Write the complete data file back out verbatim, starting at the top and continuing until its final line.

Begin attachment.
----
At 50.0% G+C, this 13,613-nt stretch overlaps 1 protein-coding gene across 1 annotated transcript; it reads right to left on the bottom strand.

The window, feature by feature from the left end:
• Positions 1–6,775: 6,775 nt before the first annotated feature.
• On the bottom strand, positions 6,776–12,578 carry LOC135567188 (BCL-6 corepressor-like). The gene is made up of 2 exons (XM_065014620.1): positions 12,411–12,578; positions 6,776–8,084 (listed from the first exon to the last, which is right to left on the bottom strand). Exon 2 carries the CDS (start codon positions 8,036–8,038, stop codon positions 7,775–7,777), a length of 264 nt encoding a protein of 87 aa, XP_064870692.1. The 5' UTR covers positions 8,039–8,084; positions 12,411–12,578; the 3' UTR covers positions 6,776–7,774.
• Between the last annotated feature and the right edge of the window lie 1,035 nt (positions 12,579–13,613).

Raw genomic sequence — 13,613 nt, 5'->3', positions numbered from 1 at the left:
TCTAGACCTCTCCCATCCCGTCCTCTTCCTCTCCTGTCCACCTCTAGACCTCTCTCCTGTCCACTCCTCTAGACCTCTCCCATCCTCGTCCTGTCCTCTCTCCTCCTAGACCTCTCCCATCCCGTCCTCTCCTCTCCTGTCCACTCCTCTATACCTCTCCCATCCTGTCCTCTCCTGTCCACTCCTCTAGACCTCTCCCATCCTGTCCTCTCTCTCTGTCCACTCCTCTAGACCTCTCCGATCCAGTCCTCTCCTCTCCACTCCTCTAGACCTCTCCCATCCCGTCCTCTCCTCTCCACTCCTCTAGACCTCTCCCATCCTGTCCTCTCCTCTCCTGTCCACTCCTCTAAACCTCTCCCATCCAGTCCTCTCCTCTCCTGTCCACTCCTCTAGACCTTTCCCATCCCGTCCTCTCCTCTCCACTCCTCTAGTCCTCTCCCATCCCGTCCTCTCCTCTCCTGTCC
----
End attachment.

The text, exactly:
At 50.0% G+C, this 13,613-nt stretch overlaps 1 protein-coding gene across 1 annotated transcript; it reads right to left on the bottom strand.

The window, feature by feature from the left end:
• Positions 1–6,775: 6,775 nt before the first annotated feature.
• On the bottom strand, positions 6,776–12,578 carry LOC135567188 (BCL-6 corepressor-like). The gene is made up of 2 exons (XM_065014620.1): positions 12,411–12,578; positions 6,776–8,084 (listed from the first exon to the last, which is right to left on the bottom strand). Exon 2 carries the CDS (start codon positions 8,036–8,038, stop codon positions 7,775–7,777), a length of 264 nt encoding a protein of 87 aa, XP_064870692.1. The 5' UTR covers positions 8,039–8,084; positions 12,411–12,578; the 3' UTR covers positions 6,776–7,774.
• Between the last annotated feature and the right edge of the window lie 1,035 nt (positions 12,579–13,613).

Raw genomic sequence — 13,613 nt, 5'->3', positions numbered from 1 at the left:
TCTAGACCTCTCCCATCCCGTCCTCTTCCTCTCCTGTCCACCTCTAGACCTCTCTCCTGTCCACTCCTCTAGACCTCTCCCATCCTCGTCCTGTCCTCTCTCCTCCTAGACCTCTCCCATCCCGTCCTCTCCTCTCCTGTCCACTCCTCTATACCTCTCCCATCCTGTCCTCTCCTGTCCACTCCTCTAGACCTCTCCCATCCTGTCCTCTCTCTCTGTCCACTCCTCTAGACCTCTCCGATCCAGTCCTCTCCTCTCCACTCCTCTAGACCTCTCCCATCCCGTCCTCTCCTCTCCACTCCTCTAGACCTCTCCCATCCTGTCCTCTCCTCTCCTGTCCACTCCTCTAAACCTCTCCCATCCAGTCCTCTCCTCTCCTGTCCACTCCTCTAGACCTTTCCCATCCCGTCCTCTCCTCTCCACTCCTCTAGTCCTCTCCCATCCCGTCCTCTCCTCTCCTGTCC